Purpose and hypotheses

In this article we describe prevalence rates for 14 SPS and overall prevalence rate using the NESARC-III sample, and evaluate associations with AUD and SUD. Our purpose is to report data on a broad number of SPS from a single population, which, to our knowledge, has not been previously published in the literature. We hypothesize that SPS will have high prevalence rates and will be positively associated with AUD and SUD, relative to the asymptomatic population. Additionally, we provide prevalence rates for the related psychiatric disorders for comparative purposes.


Ethics & NESARC-III data

Ethical approval was granted by the University of Queensland Human Research Ethics Committee, and the dataset was obtained from the National Institute on Alcohol Abuse and Alcoholism (NIAAA) under the Data Use Agreement. NESARC-III was conducted by the NIAAA from 2012 to 2013. Multistage probability sampling resulted in a response rate of 60.1% and a final sample size of 36,309 non-institutionalized civilian adults from all fifty states of the United States. Additional sampling and methodological information has been published in detail elsewhere [23,24,25] and is available from the dedicated section of the NIAAA website [26].

Survey format

The survey tool used was the Alcohol Use Disorder and Associated Disabilities Interview Schedule (AUDADIS-5) [27,28,29]. The AUDADIS-5 includes sections on demographics, detailed drug and alcohol information, and family and psychiatric histories intended to be consistent with the Diagnostic and Statistical Manual of Mental Disorders, 5th Edition (DSM-5). For diagnostic sections, screening questions were asked based on specific DSM-5 criteria (e.g. dysphoria and anhedonia for major depression). If insufficient criteria were met, then the rest of the section was skipped. Similarly, the questionnaires allowed for only parts of sections to be skipped if certain criteria were not met. This survey format guided the process of developing subthreshold categories.


Within the dataset provided by NIAAA, in addition to the raw data, there were pre-coded demographic and diagnostic variables. This included 14 pre-coded psychiatric disorders: bipolar I disorder, major depressive disorder, panic disorder, agoraphobia, specific phobia, social phobia, generalized anxiety disorder, posttraumatic stress disorder, anorexia nervosa, bulimia nervosa, binge eating disorder, and three personality disorders (schizotypal, borderline, antisocial). Substance use disorders were also pre-coded: alcohol use disorder, tobacco use disorder, and 10 drug use disorders [26, 27].

Subthreshold variables—data processing

Subthreshold variables were coded using the relevant AUDADIS-5 sections. Definitions of SPS were guided by a review of the subthreshold literature, although due to the broad nature of this study, and variable SPS definitions in the literature, there were no direct comparisons made. The aim was to identify groups of symptoms that met most, but not all, of the DSM-5 criteria that may have significant pathology if a patient presented with those symptoms. Fourteen SPS (Table 1) were evaluated, related to the 14 psychiatric disorders listed above. Initially, multiple subtypes for each SPS were determined, and then combined into a single subthreshold variable, outlined in Table 1. For example, for major depressive disorder there were two main subthreshold subtypes: 1) meeting fewer than five symptoms (3 or 4 symptoms) from criterion A, but meeting all other DSM-5 criteria; 2) not reporting significant distress while meeting all other criteria. In both subtypes there had been a two-week period of daily dysphoria and/or anhedonia. The dysphoria and anhedonia could be self-reported or based on what others observed. For example, a question in the AUDADIS-5 enquiring about other’s observations of dysphoria asked: “have you ever had a time when other people noticed that you were SO sad, hopeless, depressed, or down that you weren’t your normal self or that they were concerned about you nearly every day for at least 2 weeks?” The various subtypes are similar to those seen within psychiatric disorders for which there is heterogeneity due to the format of the DSM-5. Due to the survey structure, there could be some subthreshold subtypes that were missed. Importantly, SPS and psychiatric disorders were mutually exclusive. For example, if they met criteria for major depressive disorder, then they did not meet the criteria for subthreshold depression.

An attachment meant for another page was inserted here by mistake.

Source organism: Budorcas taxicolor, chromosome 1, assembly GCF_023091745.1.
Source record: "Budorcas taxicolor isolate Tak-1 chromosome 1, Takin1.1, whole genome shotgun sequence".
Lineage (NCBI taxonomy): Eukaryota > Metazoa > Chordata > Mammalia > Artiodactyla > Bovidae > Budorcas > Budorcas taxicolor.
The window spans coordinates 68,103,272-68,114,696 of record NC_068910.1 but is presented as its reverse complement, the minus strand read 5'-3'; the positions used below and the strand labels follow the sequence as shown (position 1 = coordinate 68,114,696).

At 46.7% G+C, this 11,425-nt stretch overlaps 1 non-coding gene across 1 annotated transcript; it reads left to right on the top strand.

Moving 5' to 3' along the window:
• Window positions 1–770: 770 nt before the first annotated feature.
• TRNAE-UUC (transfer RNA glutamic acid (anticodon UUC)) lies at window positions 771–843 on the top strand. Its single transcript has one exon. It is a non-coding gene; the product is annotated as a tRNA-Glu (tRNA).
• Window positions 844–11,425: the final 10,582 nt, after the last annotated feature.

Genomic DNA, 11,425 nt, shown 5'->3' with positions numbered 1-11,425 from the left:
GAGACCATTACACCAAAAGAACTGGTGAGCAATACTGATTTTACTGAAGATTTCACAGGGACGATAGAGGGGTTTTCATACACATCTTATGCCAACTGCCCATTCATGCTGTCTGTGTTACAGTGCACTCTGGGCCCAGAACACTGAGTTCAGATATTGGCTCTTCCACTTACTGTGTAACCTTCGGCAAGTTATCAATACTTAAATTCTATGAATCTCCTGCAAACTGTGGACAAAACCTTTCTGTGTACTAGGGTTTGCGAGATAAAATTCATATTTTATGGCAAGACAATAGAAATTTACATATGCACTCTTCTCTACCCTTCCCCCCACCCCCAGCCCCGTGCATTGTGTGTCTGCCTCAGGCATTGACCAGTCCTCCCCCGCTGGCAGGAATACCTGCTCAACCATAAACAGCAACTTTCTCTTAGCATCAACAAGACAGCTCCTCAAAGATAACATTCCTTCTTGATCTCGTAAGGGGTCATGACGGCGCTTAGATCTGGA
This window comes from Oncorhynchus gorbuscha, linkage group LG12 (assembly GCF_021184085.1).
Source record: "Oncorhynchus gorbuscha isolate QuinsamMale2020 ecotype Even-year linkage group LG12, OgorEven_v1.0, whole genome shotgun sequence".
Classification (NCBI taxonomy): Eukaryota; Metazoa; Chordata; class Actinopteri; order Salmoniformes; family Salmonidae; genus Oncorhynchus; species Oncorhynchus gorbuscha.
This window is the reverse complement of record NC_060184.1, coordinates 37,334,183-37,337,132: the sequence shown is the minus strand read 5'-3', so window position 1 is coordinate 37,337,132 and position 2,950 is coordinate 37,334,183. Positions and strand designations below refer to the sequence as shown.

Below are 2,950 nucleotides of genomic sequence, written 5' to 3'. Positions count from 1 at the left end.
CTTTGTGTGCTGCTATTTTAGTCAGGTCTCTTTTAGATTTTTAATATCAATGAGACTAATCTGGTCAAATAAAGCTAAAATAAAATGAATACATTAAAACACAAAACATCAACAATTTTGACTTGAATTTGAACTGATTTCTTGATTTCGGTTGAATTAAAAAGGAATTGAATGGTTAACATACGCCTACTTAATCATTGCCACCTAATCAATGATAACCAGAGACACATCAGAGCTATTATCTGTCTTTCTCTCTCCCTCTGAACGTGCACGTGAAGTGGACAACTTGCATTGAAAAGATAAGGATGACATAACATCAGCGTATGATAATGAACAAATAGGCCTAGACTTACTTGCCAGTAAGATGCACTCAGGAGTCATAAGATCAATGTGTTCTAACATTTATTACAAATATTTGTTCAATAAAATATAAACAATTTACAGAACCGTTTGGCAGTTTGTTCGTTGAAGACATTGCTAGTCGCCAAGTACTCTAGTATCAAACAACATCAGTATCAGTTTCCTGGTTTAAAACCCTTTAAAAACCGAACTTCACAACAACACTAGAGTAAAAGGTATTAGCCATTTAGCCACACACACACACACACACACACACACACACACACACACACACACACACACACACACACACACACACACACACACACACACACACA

Table 1 Subthreshold Psychiatric Symptoms (SPS) Subtypes—Based on DSM-5 Criteria

Statistical analysis

Statistical analysis was completed using Stata/SE 15 [30]. The NESARC-III sampling design used weighted proportions with standard error (SE) computed overall by demographic variables for presence of lifetime SPS and disorders. Lifetime rather than 12-month rates were used for this study since they were available for all disorders. Adjusted odds ratios (AOR) and 95% confidence intervals (CI) were computed using logistic regression models for the association between demographic variables and the presence or absence of each SPS. Demographic AOR were adjusted for all other demographics, consistent with previous studies that evaluated the NESARC-III data [23,24,25]. Similarly, reference groups were chosen to be consistent with those in the published literature. AOR with 95% CI for DSM-5 lifetime AUD and SUD were computed for each SPS and disorder relative to asymptomatic individuals while controlling for all demographics and all other disorders [23,24,25]. Statistical significance was defined at p < 0.05. For statistical completeness and comparative purposes we have also provided supplementary data of multinomial logistic regression to compute relative risk ratios of having each lifetime SPS or its related disorder relative to the asymptomatic population, for each demographic, adjusted for all other demographics. It is pertinent to note that Stata defines them as relative risk ratios, rather than AOR, as they are ratios of relative risks (whereas some statistical software terms them AOR).